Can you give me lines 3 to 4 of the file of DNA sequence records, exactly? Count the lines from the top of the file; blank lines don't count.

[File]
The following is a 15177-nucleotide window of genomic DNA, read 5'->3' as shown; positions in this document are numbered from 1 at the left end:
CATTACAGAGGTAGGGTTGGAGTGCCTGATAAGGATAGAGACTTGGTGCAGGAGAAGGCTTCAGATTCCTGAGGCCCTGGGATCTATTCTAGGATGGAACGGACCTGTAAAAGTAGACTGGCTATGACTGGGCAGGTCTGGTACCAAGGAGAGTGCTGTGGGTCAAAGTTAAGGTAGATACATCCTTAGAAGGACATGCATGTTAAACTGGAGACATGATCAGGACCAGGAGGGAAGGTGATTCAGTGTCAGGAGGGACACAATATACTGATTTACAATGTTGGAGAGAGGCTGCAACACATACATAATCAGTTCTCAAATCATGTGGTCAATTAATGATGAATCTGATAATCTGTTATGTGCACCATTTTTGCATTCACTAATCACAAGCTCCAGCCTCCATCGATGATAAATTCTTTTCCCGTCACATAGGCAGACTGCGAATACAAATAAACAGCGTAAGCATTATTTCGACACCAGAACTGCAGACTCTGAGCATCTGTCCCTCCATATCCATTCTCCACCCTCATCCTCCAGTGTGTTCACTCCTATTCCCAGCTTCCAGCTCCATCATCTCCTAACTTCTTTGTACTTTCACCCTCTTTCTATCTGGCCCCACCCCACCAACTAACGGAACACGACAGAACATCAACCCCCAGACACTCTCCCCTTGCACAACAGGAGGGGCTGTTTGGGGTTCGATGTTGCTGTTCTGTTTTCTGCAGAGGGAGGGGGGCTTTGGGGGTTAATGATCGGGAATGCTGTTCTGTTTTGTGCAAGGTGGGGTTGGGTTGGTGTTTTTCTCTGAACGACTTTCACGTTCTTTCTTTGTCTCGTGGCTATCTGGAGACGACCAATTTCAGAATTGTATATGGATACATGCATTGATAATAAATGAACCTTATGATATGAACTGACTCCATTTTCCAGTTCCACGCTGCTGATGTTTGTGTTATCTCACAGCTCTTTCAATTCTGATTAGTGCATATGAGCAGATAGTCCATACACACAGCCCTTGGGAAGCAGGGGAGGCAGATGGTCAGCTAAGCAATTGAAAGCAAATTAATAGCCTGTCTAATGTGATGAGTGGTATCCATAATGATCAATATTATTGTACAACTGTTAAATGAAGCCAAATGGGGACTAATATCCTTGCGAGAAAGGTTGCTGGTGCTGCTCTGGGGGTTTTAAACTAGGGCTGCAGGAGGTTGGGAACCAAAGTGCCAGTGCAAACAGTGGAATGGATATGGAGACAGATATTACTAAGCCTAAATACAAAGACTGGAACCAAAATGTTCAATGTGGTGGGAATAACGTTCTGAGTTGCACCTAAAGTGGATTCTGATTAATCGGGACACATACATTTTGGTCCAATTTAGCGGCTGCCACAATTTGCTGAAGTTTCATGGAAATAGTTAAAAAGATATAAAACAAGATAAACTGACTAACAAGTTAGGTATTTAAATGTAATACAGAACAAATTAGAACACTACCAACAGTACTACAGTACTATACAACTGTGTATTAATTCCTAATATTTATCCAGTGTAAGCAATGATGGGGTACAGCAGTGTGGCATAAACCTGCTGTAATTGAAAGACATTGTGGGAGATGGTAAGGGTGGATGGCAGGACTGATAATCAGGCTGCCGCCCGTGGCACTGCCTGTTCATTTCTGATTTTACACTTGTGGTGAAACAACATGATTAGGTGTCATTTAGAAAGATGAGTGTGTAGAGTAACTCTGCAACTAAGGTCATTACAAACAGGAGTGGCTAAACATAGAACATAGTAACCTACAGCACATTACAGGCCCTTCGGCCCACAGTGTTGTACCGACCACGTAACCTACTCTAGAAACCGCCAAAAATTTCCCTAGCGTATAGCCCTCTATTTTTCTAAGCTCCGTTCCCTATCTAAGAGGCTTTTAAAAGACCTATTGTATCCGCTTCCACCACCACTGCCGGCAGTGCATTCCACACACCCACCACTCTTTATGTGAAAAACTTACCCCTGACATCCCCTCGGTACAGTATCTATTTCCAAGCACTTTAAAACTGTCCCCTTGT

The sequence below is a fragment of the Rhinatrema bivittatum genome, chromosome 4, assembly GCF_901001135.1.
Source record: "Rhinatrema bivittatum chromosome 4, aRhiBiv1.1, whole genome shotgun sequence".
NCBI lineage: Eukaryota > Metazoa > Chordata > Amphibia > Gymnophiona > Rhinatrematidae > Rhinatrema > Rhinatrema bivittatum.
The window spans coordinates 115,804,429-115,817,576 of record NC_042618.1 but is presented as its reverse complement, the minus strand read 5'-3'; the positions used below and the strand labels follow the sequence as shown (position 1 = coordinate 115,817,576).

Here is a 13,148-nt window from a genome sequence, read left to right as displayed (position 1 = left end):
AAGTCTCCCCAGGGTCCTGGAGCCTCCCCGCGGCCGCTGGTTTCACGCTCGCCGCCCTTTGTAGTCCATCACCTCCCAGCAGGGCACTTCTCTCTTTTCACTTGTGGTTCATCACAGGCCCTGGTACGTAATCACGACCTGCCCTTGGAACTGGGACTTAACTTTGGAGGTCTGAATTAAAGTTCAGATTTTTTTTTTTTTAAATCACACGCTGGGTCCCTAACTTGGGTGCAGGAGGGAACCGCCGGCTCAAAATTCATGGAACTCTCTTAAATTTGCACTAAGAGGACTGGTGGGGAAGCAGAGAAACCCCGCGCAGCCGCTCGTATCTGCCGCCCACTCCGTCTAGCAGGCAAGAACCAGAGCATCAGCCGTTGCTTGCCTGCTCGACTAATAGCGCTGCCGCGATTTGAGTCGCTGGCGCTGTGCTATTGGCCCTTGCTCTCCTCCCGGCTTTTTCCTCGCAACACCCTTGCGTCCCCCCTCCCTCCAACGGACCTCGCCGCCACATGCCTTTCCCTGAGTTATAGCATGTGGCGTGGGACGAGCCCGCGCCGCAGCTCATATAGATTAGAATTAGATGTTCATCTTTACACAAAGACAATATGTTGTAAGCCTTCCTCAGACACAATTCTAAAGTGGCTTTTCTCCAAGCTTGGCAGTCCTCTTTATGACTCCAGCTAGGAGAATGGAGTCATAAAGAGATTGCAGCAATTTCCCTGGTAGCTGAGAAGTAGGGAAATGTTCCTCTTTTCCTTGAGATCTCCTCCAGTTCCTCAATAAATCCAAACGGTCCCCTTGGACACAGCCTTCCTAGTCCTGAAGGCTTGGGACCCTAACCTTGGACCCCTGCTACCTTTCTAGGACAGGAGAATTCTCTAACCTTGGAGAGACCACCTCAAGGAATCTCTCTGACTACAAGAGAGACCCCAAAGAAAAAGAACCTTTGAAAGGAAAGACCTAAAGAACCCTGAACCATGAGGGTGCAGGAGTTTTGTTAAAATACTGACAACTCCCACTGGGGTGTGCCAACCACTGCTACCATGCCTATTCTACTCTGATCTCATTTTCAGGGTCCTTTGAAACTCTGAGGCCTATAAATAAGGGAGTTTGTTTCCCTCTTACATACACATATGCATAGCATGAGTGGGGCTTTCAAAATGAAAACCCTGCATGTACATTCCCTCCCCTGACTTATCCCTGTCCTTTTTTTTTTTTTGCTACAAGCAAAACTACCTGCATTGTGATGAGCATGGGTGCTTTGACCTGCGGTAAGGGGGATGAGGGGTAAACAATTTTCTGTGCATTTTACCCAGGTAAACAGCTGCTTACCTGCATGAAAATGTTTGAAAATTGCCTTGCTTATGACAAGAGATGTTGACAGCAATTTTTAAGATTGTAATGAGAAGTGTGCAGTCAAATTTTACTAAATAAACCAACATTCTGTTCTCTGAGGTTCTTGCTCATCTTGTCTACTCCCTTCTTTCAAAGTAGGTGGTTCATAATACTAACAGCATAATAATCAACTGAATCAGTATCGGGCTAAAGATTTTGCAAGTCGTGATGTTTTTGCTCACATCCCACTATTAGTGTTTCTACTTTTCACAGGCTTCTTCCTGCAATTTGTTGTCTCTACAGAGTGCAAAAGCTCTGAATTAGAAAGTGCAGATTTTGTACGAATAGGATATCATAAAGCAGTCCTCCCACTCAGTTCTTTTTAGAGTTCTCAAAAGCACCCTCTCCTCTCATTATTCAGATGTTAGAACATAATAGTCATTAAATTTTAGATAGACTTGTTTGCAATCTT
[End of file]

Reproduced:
The sequence below is a fragment of the Rhinatrema bivittatum genome, chromosome 4, assembly GCF_901001135.1.
Source record: "Rhinatrema bivittatum chromosome 4, aRhiBiv1.1, whole genome shotgun sequence".